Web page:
Tuesday, February 28, 2017

The protests should start now and continue through to the next election cycle. It worked when "W" wanted $2 trillion from Social Security.

February 28, 2017
By Noam N. Levey

Republicans came into office this year (click here) promising to rescue Americans from rising healthcare bills by repealing and replacing the Affordable Care Act.

But the party’s emerging healthcare proposals would shift even more costs to patients, feeding the very problem GOP politicians complained about under Obamacare....

...Meanwhile, other GOP plans to overhaul Medicare — which Ryan and Price have championed — would provide seniors with vouchers to shop for commercial health plans, an approach that independent analyses suggest could leave many patients paying more.

Those are politically risky ideas, said Robert Blendon, an authority on public attitudes about healthcare at Harvard University. “Skin in the game has been never popular,” he said. “It may be an economist’s dream. But it’s never been something people say they want.”

The GOP proposals — many bedrock conservative healthcare ideas — also could prove a major obstacle as Republicans labor to convince increasingly skeptical Americans that they have a better alternative to Obamacare....

"W"s announcement regarding his plans to take $2 trillion from Social Security was a disaster as well.

Social InSecurity; Bush 's $2 Trillion Boondoggle. (click here)

Republicans always covet other people's money. They do it when there are elections and take monies for buying elections and they attempt to remove monies in places the American people consider sacred. It never fails. They always tamper with success of large programs funded by the American people.

February 28, 2017

President Donald Trump held a meeting with executives (click here) to get them on board with Republican plans to dismantle the health law.

...CQ Roll Call: Trump To Health Insurers: We've Got A 'Great Plan' 
President Donald Trump told insurance executives Monday his plan to overhaul the health care system would be "a great plan for the patients, for the people, and hopefully for the companies." He shared no details about the proposal but said it will be “a very competitive plan” that reduces health care costs and improves access to care “very, very substantially." "I think people are going to like it a lot," the president said, according to a pool report. Participants included top executives from major insurers, including UnitedHealth Group, Aetna, Cigna, Humana, Anthem, Kaiser Permanente and the Blue Cross Blue Shield Association, as well as several smaller plans, including Florida Blue, Independence Blue Cross, and Blue Cross Blue Shield of North Carolina. Matt Eyles, an executive vice president at the insurance company's lobbying arm America's Health Insurance Plans, also attended. (Mershon, 2/27)....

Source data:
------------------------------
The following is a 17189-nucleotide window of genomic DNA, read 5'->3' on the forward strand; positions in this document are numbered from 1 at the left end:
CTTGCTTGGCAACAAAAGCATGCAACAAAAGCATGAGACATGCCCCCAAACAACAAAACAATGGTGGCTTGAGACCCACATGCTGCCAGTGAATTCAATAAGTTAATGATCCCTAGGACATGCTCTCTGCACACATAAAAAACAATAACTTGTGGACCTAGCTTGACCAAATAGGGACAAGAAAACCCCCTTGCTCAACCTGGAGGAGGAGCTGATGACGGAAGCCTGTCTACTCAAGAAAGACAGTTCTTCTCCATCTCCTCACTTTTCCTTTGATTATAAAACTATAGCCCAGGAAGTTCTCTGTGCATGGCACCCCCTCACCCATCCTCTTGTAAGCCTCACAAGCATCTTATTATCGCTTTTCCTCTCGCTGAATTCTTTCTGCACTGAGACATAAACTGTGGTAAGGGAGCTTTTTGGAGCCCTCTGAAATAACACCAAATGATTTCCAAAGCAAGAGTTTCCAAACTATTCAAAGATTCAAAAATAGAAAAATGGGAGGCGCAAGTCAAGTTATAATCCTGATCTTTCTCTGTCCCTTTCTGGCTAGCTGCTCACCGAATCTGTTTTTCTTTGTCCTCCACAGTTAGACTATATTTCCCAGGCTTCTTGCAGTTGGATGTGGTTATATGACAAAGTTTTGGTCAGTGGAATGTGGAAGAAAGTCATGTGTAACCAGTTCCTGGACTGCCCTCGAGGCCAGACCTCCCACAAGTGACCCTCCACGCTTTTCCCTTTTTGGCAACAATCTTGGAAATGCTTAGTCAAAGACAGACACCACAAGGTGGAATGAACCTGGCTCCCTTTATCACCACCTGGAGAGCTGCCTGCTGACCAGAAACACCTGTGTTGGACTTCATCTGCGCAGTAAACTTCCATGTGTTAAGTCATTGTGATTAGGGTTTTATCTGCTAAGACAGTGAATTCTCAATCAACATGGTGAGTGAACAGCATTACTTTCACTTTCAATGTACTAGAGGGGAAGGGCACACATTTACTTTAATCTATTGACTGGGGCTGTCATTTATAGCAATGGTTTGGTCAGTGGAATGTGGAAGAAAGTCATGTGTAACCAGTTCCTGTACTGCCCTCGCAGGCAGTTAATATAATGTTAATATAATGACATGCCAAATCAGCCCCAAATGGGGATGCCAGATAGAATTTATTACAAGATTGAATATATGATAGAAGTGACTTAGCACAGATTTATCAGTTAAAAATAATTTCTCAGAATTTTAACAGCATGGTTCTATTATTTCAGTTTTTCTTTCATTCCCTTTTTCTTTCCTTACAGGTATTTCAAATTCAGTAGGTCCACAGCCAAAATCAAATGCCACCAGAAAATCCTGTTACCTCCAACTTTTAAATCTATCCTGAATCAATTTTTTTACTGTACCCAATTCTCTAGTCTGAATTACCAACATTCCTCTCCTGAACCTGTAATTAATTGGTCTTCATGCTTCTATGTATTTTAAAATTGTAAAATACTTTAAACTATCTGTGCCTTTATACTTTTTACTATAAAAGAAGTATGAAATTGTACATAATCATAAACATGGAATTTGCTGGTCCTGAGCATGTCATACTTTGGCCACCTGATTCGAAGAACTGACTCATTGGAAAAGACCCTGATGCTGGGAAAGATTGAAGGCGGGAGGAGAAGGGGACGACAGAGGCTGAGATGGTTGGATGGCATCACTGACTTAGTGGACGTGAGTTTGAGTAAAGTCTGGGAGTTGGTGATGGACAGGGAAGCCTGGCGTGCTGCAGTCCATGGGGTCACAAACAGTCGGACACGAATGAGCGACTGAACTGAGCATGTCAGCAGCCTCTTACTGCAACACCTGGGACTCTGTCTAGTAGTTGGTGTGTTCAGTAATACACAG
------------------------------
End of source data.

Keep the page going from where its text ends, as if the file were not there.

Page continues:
Florida and North Carolina do not have the Medicare Expansion and people have died because of it.

I don't know if Trump is baiting the companies to take over the reform effort so it works or holding them hostage.

Will the NYTimes, LA Times  and Time magazine kindly ask the CEOs in the room what insight they can provide and what they object to about the Affordable Care Act. Then be sure to ask if a Public Option would have made a difference in the rollout in 2014?

February 28, 2017
By Sarah Varney

Princeton, Ill — Commuting past the barren winter fields in northern Illinois, (click here) Cathie Chapman worries about the future.

More than a year ago, she lost her job at a nearby rural hospital after it closed and, as Republicans work to dismantle the Affordable Care Act, wonders whether she’ll soon be out of work again.

“Many of my friends did not find jobs they love,” she said. “They’re working for less money or only part time. Some haven’t found any jobs yet, even after a year.”

Now she runs the pharmacy at Perry Memorial Hospital here, warily watching the Republicans’ repeal efforts.

“I think everybody who works in health care now feels a little uneasy,” said Chapman. “We don’t know what’s coming around the corner, and how it will affect us. But we know that change is happening so fast, it is exhausting and difficult to keep up with.”

Rural hospitals have long struggled to stay open. They have far fewer patients and thin profit margins. Dozens have closed across the country in recent years, mostly in states that didn’t expand Medicaid....

Yeah, yeah, yeah, Kasich is not president, but, his statements are a clear understanding of his citizens, their needs and the best approach to protect their health.

As Governor Chris Christie has stated, "...this administration has no experience in government..." That statement was a bit pandering for sympathy for the Trump administration. I am sorry, Governor Christie, but Americans don't have time for the Trump administration to 'get up to speed' to protect their health. The ethical issues and the speed this administration is racking them up should be a very clear warning sign to Americans.